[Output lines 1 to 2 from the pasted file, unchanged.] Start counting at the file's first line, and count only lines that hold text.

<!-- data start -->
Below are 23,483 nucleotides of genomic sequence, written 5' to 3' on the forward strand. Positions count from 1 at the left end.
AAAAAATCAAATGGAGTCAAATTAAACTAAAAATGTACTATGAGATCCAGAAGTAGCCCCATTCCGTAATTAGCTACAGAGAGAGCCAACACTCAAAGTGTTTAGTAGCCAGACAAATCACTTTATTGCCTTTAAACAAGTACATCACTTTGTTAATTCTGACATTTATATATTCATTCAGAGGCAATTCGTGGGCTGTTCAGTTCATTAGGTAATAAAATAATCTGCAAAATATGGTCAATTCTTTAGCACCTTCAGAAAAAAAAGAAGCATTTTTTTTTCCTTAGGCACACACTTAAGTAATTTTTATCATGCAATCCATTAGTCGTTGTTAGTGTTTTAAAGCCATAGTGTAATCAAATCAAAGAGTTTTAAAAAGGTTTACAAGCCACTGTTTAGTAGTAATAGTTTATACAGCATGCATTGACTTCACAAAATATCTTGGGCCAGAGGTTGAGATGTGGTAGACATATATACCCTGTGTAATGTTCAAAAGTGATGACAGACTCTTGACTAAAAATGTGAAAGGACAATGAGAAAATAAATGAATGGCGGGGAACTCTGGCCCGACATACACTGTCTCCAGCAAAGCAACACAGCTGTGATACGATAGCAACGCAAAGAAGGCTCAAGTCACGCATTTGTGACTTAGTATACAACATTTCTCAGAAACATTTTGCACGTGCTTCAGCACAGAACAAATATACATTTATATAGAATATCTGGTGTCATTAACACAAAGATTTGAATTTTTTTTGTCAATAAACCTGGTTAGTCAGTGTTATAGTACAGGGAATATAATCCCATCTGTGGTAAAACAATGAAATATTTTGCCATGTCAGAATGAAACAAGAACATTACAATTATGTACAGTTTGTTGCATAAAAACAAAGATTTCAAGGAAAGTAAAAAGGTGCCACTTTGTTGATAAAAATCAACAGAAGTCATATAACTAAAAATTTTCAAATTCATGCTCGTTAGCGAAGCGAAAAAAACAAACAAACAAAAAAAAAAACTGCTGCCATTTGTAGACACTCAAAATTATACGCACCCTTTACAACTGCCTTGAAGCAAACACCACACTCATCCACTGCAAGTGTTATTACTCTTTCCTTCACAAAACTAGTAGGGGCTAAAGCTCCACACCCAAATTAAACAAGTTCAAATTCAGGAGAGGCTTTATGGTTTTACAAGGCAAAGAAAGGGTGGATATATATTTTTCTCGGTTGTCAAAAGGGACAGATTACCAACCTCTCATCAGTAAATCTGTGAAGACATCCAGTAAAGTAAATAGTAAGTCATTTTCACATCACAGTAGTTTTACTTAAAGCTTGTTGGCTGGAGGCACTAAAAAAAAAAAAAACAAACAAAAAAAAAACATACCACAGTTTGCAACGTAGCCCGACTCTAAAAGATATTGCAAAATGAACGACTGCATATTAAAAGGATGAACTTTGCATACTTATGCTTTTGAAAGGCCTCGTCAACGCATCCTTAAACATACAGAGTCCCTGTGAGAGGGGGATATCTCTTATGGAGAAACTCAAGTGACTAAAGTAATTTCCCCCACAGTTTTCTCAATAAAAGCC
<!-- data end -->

Below are 23,483 nucleotides of genomic sequence, written 5' to 3' on the forward strand. Positions count from 1 at the left end.
AAAAAATCAAATGGAGTCAAATTAAACTAAAAATGTACTATGAGATCCAGAAGTAGCCCCATTCCGTAATTAGCTACAGAGAGAGCCAACACTCAAAGTGTTTAGTAGCCAGACAAATCACTTTATTGCCTTTAAACAAGTACATCACTTTGTTAATTCTGACATTTATATATTCATTCAGAGGCAATTCGTGGGCTGTTCAGTTCATTAGGTAATAAAATAATCTGCAAAATATGGTCAATTCTTTAGCACCTTCAGAAAAAAAAGAAGCATTTTTTTTTCCTTAGGCACACACTTAAGTAATTTTTATCATGCAATCCATTAGTCGTTGTTAGTGTTTTAAAGCCATAGTGTAATCAAATCAAAGAGTTTTAAAAAGGTTTACAAGCCACTGTTTAGTAGTAATAGTTTATACAGCATGCATTGACTTCACAAAATATCTTGGGCCAGAGGTTGAGATGTGGTAGACATATATACCCTGTGTAATGTTCAAAAGTGATGACAGACTCTTGACTAAAAATGTGAAAGGACAATGAGAAAATAAATGAATGGCGGGGAACTCTGGCCCGACATACACTGTCTCCAGCAAAGCAACACAGCTGTGATACGATAGCAACGCAAAGAAGGCTCAAGTCACGCATTTGTGACTTAGTATACAACATTTCTCAGAAACATTTTGCACGTGCTTCAGCACAGAACAAATATACATTTATATAGAATATCTGGTGTCATTAACACAAAGATTTGAATTTTTTTTGTCAATAAACCTGGTTAGTCAGTGTTATAGTACAGGGAATATAATCCCATCTGTGGTAAAACAATGAAATATTTTGCCATGTCAGAATGAAACAAGAACATTACAATTATGTACAGTTTGTTGCATAAAAACAAAGATTTCAAGGAAAGTAAAAAGGTGCCACTTTGTTGATAAAAATCAACAGAAGTCATATAACTAAAAATTTTCAAATTCATGCTCGTTAGCGAAGCGAAAAAAACAAACAAACAAAAAAAAAAACTGCTGCCATTTGTAGACACTCAAAATTATACGCACCCTTTACAACTGCCTTGAAGCAAACACCACACTCATCCACTGCAAGTGTTATTACTCTTTCCTTCACAAAACTAGTAGGGGCTAAAGCTCCACACCCAAATTAAACAAGTTCAAATTCAGGAGAGGCTTTATGGTTTTACAAGGCAAAGAAAGGGTGGATATATATTTTTCTCGGTTGTCAAAAGGGACAGATTACCAACCTCTCATCAGTAAATCTGTGAAGACATCCAGTAAAGTAAATAGTAAGTCATTTTCACATCACAGTAGTTTTACTTAAAGCTTGTTGGCTGGAGGCACTAAAAAAAAAAAAAACAAACAAAAAAAAAACATACCACAGTTTGCAACGTAGCCCGACTCTAAAAGATATTGCAAAATGAACGACTGCATATTAAAAGGATGAACTTTGCATACTTATGCTTTTGAAAGGCCTCGTCAACGCATCCTTAAACATACAGAGTCCCTGTGAGAGGGGGATATCTCTTATGGAGAAACTCAAGTGACTAAAGTAATTTCCCCCACAGTTTTCTCAATAAAAGCC